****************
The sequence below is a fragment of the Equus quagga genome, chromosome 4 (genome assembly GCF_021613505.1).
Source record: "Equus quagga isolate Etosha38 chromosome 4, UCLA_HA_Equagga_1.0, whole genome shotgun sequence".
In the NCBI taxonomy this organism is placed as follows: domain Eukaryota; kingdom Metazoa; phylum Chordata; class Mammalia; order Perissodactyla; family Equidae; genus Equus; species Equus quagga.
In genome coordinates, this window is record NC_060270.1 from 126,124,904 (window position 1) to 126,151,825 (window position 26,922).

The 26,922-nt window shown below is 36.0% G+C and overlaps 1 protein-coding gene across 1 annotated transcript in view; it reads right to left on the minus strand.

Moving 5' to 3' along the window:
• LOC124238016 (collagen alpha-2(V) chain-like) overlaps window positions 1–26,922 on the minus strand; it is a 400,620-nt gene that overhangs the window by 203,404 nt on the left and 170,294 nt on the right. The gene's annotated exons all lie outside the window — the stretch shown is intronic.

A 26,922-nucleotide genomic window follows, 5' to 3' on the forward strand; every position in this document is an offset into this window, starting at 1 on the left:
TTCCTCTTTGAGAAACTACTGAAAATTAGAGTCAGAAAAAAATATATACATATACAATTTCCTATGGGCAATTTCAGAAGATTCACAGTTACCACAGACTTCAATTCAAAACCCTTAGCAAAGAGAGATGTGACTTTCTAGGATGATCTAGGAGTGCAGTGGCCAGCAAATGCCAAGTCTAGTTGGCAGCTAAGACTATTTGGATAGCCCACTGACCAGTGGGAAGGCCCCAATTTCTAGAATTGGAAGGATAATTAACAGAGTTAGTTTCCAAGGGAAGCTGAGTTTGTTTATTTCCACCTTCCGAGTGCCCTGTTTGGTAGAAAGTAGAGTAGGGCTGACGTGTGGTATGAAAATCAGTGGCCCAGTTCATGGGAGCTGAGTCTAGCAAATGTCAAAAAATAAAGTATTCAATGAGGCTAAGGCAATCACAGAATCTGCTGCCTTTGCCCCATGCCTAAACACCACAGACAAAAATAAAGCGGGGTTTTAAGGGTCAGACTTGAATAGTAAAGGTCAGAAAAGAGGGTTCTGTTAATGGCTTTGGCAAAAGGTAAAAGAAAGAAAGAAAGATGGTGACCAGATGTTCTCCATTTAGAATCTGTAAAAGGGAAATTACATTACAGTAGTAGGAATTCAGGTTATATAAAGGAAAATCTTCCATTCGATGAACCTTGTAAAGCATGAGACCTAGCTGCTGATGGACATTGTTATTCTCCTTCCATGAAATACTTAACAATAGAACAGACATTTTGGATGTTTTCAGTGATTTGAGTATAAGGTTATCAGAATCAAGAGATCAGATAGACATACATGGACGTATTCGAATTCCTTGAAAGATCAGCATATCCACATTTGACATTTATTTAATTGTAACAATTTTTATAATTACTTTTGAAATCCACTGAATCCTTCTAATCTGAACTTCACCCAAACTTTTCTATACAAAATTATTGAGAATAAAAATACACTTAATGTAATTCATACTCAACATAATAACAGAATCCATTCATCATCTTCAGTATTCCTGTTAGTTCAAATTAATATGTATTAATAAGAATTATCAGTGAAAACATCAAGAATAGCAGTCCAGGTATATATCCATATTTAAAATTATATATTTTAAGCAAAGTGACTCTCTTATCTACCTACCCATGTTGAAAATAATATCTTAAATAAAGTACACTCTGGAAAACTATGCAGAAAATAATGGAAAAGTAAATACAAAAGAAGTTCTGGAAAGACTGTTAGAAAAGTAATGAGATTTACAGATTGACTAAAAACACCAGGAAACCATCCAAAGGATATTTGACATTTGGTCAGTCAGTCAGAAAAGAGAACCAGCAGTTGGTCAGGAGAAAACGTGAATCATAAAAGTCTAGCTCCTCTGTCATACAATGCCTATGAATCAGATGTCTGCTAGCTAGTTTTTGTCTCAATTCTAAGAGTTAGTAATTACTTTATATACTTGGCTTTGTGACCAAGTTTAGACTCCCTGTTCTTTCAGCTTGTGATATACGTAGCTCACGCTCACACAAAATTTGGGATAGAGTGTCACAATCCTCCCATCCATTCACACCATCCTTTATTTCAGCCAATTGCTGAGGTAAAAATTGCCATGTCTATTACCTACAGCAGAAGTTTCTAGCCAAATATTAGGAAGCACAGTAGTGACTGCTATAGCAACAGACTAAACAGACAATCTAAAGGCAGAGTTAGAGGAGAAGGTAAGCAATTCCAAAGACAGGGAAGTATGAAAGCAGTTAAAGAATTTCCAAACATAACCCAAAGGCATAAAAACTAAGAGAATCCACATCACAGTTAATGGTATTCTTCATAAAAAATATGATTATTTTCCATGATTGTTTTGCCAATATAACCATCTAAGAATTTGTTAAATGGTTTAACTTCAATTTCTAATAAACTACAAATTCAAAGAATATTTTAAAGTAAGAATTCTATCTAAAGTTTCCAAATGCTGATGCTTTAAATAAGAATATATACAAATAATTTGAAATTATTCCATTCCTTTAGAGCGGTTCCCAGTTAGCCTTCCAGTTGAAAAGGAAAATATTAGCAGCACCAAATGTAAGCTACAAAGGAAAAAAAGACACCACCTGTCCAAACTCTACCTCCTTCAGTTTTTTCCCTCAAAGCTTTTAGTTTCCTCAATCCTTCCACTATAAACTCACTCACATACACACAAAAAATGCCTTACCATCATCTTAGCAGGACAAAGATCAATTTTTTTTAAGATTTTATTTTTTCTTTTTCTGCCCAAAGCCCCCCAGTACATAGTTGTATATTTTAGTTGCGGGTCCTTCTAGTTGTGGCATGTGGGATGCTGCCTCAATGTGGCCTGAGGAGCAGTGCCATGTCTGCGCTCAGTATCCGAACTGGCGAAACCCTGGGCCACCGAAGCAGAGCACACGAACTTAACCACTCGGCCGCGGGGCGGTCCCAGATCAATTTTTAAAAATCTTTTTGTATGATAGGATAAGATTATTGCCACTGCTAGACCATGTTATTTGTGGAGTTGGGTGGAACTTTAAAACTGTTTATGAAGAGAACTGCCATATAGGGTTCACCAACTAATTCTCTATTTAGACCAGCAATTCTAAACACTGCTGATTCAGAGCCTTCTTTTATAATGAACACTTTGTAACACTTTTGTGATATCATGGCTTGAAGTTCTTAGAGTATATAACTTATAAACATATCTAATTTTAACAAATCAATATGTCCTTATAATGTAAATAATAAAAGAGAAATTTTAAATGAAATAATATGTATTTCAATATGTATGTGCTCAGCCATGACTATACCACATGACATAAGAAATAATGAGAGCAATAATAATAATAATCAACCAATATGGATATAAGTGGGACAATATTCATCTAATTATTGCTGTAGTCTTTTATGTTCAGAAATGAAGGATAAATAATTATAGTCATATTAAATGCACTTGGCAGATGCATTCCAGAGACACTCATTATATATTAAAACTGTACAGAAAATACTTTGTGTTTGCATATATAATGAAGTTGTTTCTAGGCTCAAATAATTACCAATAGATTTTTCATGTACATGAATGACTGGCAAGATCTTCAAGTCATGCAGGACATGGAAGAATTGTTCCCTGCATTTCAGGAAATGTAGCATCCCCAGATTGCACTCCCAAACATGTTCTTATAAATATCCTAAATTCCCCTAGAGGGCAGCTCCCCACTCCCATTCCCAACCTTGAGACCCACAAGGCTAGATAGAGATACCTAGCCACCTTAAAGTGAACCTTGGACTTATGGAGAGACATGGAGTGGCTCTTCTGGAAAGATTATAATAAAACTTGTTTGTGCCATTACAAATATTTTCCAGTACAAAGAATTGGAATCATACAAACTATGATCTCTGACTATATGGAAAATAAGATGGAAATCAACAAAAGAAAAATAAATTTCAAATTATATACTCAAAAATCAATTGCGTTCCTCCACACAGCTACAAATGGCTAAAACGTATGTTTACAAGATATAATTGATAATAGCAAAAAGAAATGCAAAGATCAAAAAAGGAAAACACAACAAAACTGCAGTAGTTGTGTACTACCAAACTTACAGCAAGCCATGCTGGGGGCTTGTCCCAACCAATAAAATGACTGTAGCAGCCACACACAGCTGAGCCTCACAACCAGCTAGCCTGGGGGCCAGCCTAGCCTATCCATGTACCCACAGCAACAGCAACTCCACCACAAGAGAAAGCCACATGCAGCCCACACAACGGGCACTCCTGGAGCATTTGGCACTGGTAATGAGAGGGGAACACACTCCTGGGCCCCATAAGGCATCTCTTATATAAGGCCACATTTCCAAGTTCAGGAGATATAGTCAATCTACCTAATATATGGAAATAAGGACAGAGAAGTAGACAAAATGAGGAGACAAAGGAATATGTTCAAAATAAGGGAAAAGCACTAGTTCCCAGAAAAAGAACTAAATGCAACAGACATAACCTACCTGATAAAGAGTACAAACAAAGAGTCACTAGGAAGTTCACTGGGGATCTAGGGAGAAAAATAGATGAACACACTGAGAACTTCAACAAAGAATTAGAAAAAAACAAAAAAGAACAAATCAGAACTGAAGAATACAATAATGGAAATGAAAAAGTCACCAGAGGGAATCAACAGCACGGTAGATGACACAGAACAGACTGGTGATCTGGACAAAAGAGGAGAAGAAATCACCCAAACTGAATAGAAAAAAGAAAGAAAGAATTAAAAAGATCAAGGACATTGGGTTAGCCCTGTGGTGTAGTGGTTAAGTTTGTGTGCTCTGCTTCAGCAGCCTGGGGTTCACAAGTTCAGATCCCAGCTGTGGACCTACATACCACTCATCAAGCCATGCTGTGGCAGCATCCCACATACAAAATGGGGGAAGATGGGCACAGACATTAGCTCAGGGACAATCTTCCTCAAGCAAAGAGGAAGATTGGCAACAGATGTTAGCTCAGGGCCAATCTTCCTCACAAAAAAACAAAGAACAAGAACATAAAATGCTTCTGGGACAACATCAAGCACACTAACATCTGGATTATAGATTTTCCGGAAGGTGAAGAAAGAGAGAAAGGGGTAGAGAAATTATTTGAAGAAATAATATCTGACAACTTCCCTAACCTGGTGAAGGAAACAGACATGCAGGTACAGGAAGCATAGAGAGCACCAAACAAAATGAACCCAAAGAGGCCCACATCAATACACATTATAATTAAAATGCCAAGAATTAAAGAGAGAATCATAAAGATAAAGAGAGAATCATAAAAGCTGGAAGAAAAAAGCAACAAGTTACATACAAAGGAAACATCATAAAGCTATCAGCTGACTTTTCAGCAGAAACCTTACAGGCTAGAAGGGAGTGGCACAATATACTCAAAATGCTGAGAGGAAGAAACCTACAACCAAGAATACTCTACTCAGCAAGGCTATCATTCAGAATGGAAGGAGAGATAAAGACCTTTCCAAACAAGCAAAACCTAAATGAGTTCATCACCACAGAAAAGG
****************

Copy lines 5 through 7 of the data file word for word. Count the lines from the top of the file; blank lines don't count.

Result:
The 26,922-nt window shown below is 36.0% G+C and overlaps 1 protein-coding gene across 1 annotated transcript in view; it reads right to left on the minus strand.

Moving 5' to 3' along the window:
• LOC124238016 (collagen alpha-2(V) chain-like) overlaps window positions 1–26,922 on the minus strand; it is a 400,620-nt gene that overhangs the window by 203,404 nt on the left and 170,294 nt on the right. The gene's annotated exons all lie outside the window — the stretch shown is intronic.